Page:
"Moose: A Very Special Story," written by Oden and co-worker Scott MacDonald, is published by Winston Press, 200 pp., $3.95.
Chester Oden couldn't put his finger on the problem, but the minute he saw his newborn son he knew there was something wrong.
Oden, who was in medical school at the time, tried to dismiss his fears as a student's premature diagnosis. But two days later his gut feelings were proved valid.
A specialist confirmed that Chester Wayne Oden III displayed eight classic signs of Down's syndrome, commonly called Mongolism. He would probably never walk, talk or become socialized, said the doctor, who recommended a good institution.
"My son had enough trouble, being black," Oden, 48, said during a stop in Washington to address health professionals at Howard University. "But being handicapped - that made being black seem easy."
Oden shunned the specialist's advice and raised his firstborn child at home - an experience that changed his life. He discontinued his medical studies at the University of Southern California, took up psychology and special education in Minnesota and went on to work with inner-city youngsters, corrections institutions and mental health agencies in Minneapolis and St. Paul, Minn.
Recently, as a professor of human relations at the University of Minnesota, Oden was asked to give a speech about what he terms the "invisible minority" of handicapped people. Before he approached the podium Oden overheard someone in the audience make a rude remark about the handicapped.
"I saw red rage in front of my eyes," recalled Oden. He threw out his prepared speech and talked instead about "the beautiful things my son has taught me."
"Wayne would rather laugh than anything else in life," said Oden, who dubs his son's affectionate, slobbery kisses "Wayne Specials."
"Here's a guy who's got a guaranteed spot in heave- he doesn't think bad thoughts or do bad things. He got his nickname, Moose, because he's such a big, fat, soft ball of love. he's developed traits none of his seven brothers ever acquired. He has an adventurous spirit and is naturally more gregarious than the rest."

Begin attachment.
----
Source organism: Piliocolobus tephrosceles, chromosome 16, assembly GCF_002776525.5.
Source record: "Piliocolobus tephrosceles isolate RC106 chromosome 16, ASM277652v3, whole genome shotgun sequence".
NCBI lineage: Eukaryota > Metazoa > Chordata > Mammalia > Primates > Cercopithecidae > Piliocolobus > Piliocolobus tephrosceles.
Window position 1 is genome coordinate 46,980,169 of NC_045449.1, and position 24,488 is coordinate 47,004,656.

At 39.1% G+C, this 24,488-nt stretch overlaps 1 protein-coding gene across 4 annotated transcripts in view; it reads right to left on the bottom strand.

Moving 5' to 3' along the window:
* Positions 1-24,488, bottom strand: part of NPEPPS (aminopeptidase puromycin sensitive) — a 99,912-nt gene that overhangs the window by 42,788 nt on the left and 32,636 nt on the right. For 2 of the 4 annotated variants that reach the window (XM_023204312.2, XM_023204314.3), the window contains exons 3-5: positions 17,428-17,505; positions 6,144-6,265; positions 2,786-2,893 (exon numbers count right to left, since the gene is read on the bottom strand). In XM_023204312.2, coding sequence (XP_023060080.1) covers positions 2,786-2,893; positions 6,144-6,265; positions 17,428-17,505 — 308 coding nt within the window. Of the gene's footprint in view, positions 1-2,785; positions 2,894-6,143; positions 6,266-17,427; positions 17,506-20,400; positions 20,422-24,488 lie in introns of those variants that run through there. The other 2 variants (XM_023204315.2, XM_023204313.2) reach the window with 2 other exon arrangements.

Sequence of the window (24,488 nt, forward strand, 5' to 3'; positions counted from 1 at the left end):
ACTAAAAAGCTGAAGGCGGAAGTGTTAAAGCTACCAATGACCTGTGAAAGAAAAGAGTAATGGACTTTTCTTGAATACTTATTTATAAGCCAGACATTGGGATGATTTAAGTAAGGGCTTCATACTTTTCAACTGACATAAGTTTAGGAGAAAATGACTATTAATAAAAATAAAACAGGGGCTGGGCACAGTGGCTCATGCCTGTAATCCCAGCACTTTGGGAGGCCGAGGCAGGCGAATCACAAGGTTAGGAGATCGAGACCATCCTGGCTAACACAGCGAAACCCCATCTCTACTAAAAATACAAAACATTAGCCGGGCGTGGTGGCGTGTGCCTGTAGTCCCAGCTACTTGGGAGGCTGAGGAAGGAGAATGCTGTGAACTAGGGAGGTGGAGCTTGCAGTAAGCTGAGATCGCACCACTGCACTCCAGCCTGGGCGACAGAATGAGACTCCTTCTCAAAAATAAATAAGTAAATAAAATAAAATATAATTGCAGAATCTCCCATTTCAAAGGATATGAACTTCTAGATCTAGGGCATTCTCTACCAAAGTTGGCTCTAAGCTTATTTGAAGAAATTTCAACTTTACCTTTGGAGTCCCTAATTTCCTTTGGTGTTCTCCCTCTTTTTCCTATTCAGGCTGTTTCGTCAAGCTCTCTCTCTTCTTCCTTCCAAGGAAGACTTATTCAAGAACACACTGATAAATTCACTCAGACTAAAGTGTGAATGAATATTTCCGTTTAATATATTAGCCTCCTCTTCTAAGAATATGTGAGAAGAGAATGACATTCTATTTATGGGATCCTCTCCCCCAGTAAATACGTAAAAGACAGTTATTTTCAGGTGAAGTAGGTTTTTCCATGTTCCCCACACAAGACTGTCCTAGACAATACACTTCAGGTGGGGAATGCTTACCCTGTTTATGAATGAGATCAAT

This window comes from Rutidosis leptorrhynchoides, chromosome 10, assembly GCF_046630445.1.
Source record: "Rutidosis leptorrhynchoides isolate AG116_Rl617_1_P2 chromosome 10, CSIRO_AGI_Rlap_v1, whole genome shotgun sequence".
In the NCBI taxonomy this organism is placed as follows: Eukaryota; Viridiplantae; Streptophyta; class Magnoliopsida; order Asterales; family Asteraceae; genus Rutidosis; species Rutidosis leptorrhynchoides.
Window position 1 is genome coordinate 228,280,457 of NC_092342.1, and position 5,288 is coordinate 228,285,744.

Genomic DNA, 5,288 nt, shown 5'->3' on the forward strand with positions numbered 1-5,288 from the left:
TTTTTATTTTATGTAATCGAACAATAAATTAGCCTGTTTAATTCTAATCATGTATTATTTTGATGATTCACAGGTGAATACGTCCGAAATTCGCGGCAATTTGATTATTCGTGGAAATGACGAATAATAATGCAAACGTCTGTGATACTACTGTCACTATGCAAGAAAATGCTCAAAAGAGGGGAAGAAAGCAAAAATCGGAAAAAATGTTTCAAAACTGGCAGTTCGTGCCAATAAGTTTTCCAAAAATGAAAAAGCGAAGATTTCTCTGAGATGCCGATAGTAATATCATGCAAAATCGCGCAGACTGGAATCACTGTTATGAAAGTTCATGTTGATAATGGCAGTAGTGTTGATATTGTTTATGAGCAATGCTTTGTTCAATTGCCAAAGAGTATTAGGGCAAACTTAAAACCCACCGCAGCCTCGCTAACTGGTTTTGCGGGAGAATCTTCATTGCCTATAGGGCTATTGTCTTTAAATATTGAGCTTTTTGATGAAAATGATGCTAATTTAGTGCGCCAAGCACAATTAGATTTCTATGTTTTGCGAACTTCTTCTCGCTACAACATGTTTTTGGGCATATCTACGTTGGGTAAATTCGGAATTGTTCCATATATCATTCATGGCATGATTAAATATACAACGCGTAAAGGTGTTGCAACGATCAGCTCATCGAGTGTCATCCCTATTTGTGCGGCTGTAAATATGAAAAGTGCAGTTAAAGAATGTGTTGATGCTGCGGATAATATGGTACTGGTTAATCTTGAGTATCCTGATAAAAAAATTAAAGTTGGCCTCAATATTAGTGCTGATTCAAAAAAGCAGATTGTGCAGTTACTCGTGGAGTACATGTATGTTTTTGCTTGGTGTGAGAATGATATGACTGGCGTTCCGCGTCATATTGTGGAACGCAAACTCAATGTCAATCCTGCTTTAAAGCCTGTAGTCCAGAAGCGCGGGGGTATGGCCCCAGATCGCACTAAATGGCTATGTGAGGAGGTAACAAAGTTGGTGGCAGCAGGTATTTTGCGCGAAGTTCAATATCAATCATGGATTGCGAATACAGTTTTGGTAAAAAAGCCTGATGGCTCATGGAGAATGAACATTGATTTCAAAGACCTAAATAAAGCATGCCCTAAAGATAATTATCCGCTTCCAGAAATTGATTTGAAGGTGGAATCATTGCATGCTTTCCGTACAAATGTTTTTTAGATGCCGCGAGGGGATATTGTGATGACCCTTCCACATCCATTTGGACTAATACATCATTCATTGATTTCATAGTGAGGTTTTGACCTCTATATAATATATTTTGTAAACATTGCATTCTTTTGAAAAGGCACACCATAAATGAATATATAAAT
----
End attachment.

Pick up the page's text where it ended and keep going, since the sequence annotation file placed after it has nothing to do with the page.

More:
After the talk, a listener who also had a handicapped child encouraged Oden to turn his thoughts into a book. The result is "Moose: A Very Special Person," a compelling account starting with Wayne's birth and finishing as he sets off at age 20 for his first job as an "assistant sanitary engineer" in a Minnesota state building.
Then-Sen. Muriel Humphrey, the grandmother of a Down's syndrome child, writes in the preface that because "society said a Down's syndrome child was helpless, Moose's parents raised him without challenging him to develop new skills. . . but Moose's own inventiveness and his parents' willingness to learn from him enriched the lives not only of Moose and his family, but of all those who encountered Moose's specialness."
Throughout the book Oden presents unflinchingly honest anecdotes about his struggle to do what was best for his son. "When Wayne was born I had wondered what we'd done to deserve the tragedy of his handicap," Oden writes. "As Wayne grew, I began to wonder what he had done wrong to deserve me - sometimes I couldn't believe my own incompetence at fathering."
Through his experience, Oden has developed these suggestions for other parents of handicapped children:
Visit other parents who have a child with the same or similar disability. An afternoon spent with a mother and her Down's syndrome son "succeeded in showing us that parenting a Down's child could be as natural as parenting any other child, and her easy attitude calmed us," Oden writes.
Think in terms of "cans" not "can'ts." Although specialists had cautioned Oden that Wayne might never walk, talk or relate to other people, Wayne did all three. "We had come to a point where there was only one person who could tell us what Wayne was capable of doing - Wayne himself."
Never refer to the child as "retarded" when he or she can hear you. "It's a term they know is derogatory and demeaning. If the child is getting into a situation where you have to intervene, use the word 'handicapped.'"
Avoid excluding the child. Wayne would get upset around dinner time when family members were each performing special chores. Oden finally realized that Wayne's name was not on the family "chore roster"; he had no assignment. "We excluded him out of love and concern, but we were actually handicapping him." CAPTION: Picture, Chester Oden